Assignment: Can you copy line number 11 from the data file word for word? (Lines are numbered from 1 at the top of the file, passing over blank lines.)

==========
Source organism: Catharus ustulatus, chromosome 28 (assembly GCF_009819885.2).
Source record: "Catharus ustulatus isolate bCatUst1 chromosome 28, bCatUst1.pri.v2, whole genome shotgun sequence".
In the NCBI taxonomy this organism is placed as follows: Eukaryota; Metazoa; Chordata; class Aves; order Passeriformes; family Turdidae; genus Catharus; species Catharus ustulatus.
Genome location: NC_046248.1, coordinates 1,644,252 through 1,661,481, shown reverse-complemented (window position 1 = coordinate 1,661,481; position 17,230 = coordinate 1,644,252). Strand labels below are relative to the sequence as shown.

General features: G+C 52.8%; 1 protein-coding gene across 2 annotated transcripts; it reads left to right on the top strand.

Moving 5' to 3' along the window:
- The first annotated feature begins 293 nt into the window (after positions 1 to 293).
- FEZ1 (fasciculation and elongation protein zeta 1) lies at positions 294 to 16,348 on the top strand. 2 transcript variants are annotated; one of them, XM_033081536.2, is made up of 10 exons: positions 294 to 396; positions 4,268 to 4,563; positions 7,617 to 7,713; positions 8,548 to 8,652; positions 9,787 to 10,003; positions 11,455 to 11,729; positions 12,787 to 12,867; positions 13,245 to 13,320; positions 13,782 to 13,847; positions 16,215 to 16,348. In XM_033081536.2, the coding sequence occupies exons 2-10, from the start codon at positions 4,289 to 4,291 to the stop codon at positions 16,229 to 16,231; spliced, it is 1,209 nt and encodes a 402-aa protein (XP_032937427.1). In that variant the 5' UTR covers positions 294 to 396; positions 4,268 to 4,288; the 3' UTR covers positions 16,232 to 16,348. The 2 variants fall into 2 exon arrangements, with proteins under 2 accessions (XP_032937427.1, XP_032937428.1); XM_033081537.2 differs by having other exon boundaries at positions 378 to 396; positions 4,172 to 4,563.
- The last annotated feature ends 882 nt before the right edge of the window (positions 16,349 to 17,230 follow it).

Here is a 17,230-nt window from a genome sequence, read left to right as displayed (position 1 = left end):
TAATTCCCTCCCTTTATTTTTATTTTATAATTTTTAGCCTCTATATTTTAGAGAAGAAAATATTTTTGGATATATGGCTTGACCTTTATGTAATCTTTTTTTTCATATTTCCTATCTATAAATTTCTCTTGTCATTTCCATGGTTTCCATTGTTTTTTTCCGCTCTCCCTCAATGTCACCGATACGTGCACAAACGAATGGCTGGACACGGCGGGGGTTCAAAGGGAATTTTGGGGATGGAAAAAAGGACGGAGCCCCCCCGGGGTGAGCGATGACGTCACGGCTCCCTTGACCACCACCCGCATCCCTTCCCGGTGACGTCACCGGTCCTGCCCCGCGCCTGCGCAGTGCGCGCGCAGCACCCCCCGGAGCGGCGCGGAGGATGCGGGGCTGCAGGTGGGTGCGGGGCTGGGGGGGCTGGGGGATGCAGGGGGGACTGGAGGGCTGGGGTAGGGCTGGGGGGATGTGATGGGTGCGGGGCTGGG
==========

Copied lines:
TAATTCCCTCCCTTTATTTTTATTTTATAATTTTTAGCCTCTATATTTTAGAGAAGAAAATATTTTTGGATATATGGCTTGACCTTTATGTAATCTTTTTTTTCATATTTCCTATCTATAAATTTCTCTTGTCATTTCCATGGTTTCCATTGTTTTTTTCCGCTCTCCCTCAATGTCACCGATACGTGCACAAACGAATGGCTGGACACGGCGGGGGTTCAAAGGGAATTTTGGGGATGGAAAAAAGGACGGAGCCCCCCCGGGGTGAGCGATGACGTCACGGCTCCCTTGACCACCACCCGCATCCCTTCCCGGTGACGTCACCGGTCCTGCCCCGCGCCTGCGCAGTGCGCGCGCAGCACCCCCCGGAGCGGCGCGGAGGATGCGGGGCTGCAGGTGGGTGCGGGGCTGGGGGGGCTGGGGGATGCAGGGGGGACTGGAGGGCTGGGGTAGGGCTGGGGGGATGTGATGGGTGCGGGGCTGGG